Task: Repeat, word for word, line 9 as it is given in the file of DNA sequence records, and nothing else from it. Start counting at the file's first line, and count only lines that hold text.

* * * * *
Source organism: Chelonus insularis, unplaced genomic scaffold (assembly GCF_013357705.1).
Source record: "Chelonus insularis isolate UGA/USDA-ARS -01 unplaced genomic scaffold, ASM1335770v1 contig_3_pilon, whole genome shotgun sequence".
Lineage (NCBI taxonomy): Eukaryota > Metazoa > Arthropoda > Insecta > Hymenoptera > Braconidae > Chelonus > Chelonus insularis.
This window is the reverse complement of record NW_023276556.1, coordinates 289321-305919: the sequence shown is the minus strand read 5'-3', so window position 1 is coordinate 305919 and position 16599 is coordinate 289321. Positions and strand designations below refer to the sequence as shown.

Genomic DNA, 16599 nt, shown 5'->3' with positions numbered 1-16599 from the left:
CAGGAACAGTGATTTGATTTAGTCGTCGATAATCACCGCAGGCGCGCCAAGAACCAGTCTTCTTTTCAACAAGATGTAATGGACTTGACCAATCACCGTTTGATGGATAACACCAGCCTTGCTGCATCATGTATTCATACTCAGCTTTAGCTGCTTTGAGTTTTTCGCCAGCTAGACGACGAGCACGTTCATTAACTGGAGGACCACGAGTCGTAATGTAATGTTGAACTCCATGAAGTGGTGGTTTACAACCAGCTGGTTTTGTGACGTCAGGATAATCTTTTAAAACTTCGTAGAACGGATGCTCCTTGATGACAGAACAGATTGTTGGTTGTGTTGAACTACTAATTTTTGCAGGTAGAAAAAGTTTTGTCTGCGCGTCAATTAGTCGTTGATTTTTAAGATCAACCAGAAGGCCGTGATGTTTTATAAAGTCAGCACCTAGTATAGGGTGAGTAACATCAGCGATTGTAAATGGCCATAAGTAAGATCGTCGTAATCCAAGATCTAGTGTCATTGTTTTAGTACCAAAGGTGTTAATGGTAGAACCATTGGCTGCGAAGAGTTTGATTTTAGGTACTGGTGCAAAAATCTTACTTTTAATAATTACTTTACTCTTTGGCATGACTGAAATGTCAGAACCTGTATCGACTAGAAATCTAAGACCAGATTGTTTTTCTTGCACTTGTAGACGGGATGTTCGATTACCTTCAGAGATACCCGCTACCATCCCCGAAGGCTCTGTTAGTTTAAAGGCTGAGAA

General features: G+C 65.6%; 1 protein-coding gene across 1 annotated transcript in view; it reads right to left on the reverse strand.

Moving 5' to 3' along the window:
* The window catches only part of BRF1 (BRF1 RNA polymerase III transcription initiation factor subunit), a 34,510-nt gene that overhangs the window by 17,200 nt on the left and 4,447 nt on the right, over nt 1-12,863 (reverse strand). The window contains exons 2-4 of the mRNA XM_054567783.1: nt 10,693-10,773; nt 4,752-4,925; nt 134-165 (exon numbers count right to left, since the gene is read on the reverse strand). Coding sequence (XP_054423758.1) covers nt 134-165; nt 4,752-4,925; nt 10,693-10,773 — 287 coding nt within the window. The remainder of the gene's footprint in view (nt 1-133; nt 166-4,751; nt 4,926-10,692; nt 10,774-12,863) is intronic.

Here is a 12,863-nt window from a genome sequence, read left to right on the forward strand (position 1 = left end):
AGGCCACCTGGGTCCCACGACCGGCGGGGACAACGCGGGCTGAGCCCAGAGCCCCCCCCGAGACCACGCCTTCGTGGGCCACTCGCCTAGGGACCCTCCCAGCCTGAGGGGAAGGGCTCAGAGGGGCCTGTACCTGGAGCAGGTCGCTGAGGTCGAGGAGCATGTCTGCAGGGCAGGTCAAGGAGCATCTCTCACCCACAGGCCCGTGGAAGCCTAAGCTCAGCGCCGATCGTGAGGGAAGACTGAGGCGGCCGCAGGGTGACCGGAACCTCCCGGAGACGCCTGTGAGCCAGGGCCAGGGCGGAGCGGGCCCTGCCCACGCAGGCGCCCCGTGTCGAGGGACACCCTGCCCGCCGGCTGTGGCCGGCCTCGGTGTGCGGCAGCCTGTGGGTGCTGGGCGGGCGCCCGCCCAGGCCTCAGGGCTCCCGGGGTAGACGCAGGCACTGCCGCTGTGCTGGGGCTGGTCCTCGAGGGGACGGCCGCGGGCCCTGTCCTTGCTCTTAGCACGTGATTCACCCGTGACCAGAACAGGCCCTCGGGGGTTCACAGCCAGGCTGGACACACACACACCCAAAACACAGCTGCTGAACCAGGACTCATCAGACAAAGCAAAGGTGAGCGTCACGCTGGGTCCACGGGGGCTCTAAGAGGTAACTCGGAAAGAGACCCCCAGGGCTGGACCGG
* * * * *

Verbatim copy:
* The window catches only part of BRF1 (BRF1 RNA polymerase III transcription initiation factor subunit), a 34,510-nt gene that overhangs the window by 17,200 nt on the left and 4,447 nt on the right, over nt 1-12,863 (reverse strand). The window contains exons 2-4 of the mRNA XM_054567783.1: nt 10,693-10,773; nt 4,752-4,925; nt 134-165 (exon numbers count right to left, since the gene is read on the reverse strand). Coding sequence (XP_054423758.1) covers nt 134-165; nt 4,752-4,925; nt 10,693-10,773 — 287 coding nt within the window. The remainder of the gene's footprint in view (nt 1-133; nt 166-4,751; nt 4,926-10,692; nt 10,774-12,863) is intronic.